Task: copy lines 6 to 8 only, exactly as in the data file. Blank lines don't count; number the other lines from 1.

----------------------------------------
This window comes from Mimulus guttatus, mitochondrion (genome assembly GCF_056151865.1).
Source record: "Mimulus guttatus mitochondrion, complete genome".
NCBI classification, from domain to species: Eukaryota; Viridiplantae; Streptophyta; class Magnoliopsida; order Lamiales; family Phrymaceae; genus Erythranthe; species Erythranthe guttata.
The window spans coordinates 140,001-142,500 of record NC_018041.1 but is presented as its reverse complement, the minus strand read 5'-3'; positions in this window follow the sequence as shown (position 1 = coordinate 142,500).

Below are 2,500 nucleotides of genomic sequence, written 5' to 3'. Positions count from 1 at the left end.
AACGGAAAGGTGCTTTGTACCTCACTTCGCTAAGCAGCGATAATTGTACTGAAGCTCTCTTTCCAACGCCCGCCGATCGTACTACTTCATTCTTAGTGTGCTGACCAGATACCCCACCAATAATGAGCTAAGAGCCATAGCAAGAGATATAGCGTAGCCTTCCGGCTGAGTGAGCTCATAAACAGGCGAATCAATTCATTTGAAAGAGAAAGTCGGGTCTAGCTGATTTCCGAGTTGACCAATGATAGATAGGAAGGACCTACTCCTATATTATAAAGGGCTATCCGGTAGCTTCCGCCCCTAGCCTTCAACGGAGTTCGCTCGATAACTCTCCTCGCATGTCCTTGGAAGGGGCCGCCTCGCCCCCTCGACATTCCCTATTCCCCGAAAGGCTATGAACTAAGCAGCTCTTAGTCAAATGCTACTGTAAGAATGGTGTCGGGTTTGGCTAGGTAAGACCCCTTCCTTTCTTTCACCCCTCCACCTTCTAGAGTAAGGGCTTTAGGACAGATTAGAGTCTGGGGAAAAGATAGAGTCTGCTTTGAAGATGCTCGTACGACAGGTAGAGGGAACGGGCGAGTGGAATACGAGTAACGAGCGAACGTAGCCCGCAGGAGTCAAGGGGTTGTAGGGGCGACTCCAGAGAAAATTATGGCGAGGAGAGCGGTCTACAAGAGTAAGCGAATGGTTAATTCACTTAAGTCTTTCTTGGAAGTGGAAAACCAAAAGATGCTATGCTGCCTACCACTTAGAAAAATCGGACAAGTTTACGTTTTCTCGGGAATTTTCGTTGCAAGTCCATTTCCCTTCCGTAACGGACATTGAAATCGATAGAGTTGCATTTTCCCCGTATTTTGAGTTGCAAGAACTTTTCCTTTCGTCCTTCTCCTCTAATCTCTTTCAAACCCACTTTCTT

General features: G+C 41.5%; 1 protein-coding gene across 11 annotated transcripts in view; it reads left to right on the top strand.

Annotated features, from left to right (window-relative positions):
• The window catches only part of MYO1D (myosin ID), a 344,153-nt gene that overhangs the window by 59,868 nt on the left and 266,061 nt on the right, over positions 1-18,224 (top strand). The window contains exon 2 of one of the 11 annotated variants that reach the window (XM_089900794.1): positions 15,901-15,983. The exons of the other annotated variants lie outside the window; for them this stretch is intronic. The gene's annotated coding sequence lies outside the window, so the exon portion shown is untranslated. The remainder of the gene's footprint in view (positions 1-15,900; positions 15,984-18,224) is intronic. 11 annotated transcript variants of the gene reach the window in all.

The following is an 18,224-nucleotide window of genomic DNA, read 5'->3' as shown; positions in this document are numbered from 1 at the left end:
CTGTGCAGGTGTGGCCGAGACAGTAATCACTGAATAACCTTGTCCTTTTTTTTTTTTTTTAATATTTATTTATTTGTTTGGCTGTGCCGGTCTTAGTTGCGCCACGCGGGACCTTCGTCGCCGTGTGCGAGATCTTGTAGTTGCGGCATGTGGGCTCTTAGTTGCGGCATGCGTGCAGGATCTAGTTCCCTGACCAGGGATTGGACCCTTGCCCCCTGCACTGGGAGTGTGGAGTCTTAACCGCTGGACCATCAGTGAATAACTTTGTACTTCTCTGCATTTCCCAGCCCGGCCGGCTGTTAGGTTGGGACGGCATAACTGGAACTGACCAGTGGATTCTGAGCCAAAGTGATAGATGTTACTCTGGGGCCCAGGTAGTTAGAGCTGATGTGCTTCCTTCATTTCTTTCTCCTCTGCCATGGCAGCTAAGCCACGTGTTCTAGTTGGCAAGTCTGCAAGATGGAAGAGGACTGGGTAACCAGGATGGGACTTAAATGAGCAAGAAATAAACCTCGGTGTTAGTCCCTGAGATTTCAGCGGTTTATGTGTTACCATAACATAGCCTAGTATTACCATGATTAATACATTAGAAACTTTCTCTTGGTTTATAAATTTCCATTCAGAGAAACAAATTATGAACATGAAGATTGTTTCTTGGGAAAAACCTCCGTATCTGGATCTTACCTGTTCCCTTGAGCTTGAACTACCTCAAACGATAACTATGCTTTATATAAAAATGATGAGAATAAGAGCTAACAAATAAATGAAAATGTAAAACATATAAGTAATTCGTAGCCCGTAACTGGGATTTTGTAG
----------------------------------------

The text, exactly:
AACGGAAAGGTGCTTTGTACCTCACTTCGCTAAGCAGCGATAATTGTACTGAAGCTCTCTTTCCAACGCCCGCCGATCGTACTACTTCATTCTTAGTGTGCTGACCAGATACCCCACCAATAATGAGCTAAGAGCCATAGCAAGAGATATAGCGTAGCCTTCCGGCTGAGTGAGCTCATAAACAGGCGAATCAATTCATTTGAAAGAGAAAGTCGGGTCTAGCTGATTTCCGAGTTGACCAATGATAGATAGGAAGGACCTACTCCTATATTATAAAGGGCTATCCGGTAGCTTCCGCCCCTAGCCTTCAACGGAGTTCGCTCGATAACTCTCCTCGCATGTCCTTGGAAGGGGCCGCCTCGCCCCCTCGACATTCCCTATTCCCCGAAAGGCTATGAACTAAGCAGCTCTTAGTCAAATGCTACTGTAAGAATGGTGTCGGGTTTGGCTAGGTAAGACCCCTTCCTTTCTTTCACCCCTCCACCTTCTAGAGTAAGGGCTTTAGGACAGATTAGAGTCTGGGGAAAAGATAGAGTCTGCTTTGAAGATGCTCGTACGACAGGTAGAGGGAACGGGCGAGTGGAATACGAGTAACGAGCGAACGTAGCCCGCAGGAGTCAAGGGGTTGTAGGGGCGACTCCAGAGAAAATTATGGCGAGGAGAGCGGTCTACAAGAGTAAGCGAATGGTTAATTCACTTAAGTCTTTCTTGGAAGTGGAAAACCAAAAGATGCTATGCTGCCTACCACTTAGAAAAATCGGACAAGTTTACGTTTTCTCGGGAATTTTCGTTGCAAGTCCATTTCCCTTCCGTAACGGACATTGAAATCGATAGAGTTGCATTTTCCCCGTATTTTGAGTTGCAAGAACTTTTCCTTTCGTCCTTCTCCTCTAATCTCTTTCAAACCCACTTTCTT

General features: G+C 41.5%; 1 protein-coding gene across 11 annotated transcripts in view; it reads left to right on the top strand.

Annotated features, from left to right (window-relative positions):